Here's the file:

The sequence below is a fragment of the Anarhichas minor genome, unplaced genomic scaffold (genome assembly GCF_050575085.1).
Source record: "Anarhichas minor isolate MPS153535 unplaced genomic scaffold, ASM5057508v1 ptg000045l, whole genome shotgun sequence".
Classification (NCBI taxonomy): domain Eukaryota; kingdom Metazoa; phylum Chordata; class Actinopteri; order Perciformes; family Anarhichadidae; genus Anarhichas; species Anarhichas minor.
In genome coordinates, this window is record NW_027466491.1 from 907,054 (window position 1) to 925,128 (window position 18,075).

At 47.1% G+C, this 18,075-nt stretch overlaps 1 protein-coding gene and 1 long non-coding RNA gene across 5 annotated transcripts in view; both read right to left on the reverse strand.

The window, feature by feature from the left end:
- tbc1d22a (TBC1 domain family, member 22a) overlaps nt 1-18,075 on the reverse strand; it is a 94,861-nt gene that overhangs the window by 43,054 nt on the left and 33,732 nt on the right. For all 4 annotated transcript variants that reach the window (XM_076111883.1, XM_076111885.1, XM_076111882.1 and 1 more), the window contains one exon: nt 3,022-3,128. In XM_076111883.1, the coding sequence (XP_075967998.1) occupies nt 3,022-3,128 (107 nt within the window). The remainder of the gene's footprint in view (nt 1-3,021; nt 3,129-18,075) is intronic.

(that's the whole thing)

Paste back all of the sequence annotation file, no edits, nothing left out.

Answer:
The sequence below is a fragment of the Anarhichas minor genome, unplaced genomic scaffold (genome assembly GCF_050575085.1).
Source record: "Anarhichas minor isolate MPS153535 unplaced genomic scaffold, ASM5057508v1 ptg000045l, whole genome shotgun sequence".
Classification (NCBI taxonomy): domain Eukaryota; kingdom Metazoa; phylum Chordata; class Actinopteri; order Perciformes; family Anarhichadidae; genus Anarhichas; species Anarhichas minor.
In genome coordinates, this window is record NW_027466491.1 from 907,054 (window position 1) to 925,128 (window position 18,075).

At 47.1% G+C, this 18,075-nt stretch overlaps 1 protein-coding gene and 1 long non-coding RNA gene across 5 annotated transcripts in view; both read right to left on the reverse strand.

The window, feature by feature from the left end:
- tbc1d22a (TBC1 domain family, member 22a) overlaps nt 1-18,075 on the reverse strand; it is a 94,861-nt gene that overhangs the window by 43,054 nt on the left and 33,732 nt on the right. For all 4 annotated transcript variants that reach the window (XM_076111883.1, XM_076111885.1, XM_076111882.1 and 1 more), the window contains one exon: nt 3,022-3,128. In XM_076111883.1, the coding sequence (XP_075967998.1) occupies nt 3,022-3,128 (107 nt within the window). The remainder of the gene's footprint in view (nt 1-3,021; nt 3,129-18,075) is intronic.